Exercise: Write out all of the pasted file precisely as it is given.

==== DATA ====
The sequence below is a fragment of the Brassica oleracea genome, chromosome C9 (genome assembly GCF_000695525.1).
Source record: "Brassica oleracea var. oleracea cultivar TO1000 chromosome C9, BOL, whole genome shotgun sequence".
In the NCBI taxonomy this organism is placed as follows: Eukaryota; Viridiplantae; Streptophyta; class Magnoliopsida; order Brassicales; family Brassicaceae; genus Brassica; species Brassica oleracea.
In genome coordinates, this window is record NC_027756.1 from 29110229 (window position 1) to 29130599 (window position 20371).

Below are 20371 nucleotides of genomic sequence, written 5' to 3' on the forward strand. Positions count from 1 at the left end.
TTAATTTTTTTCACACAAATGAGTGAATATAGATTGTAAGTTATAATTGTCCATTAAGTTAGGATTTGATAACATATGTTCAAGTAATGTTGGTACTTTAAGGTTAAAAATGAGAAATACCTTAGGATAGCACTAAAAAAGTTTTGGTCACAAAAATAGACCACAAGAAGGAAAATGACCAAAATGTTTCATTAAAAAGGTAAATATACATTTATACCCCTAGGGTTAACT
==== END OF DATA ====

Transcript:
The sequence below is a fragment of the Brassica oleracea genome, chromosome C9 (genome assembly GCF_000695525.1).
Source record: "Brassica oleracea var. oleracea cultivar TO1000 chromosome C9, BOL, whole genome shotgun sequence".
In the NCBI taxonomy this organism is placed as follows: Eukaryota; Viridiplantae; Streptophyta; class Magnoliopsida; order Brassicales; family Brassicaceae; genus Brassica; species Brassica oleracea.
In genome coordinates, this window is record NC_027756.1 from 29110229 (window position 1) to 29130599 (window position 20371).

Below are 20371 nucleotides of genomic sequence, written 5' to 3' on the forward strand. Positions count from 1 at the left end.
TTAATTTTTTTCACACAAATGAGTGAATATAGATTGTAAGTTATAATTGTCCATTAAGTTAGGATTTGATAACATATGTTCAAGTAATGTTGGTACTTTAAGGTTAAAAATGAGAAATACCTTAGGATAGCACTAAAAAAGTTTTGGTCACAAAAATAGACCACAAGAAGGAAAATGACCAAAATGTTTCATTAAAAAGGTAAATATACATTTATACCCCTAGGGTTAACT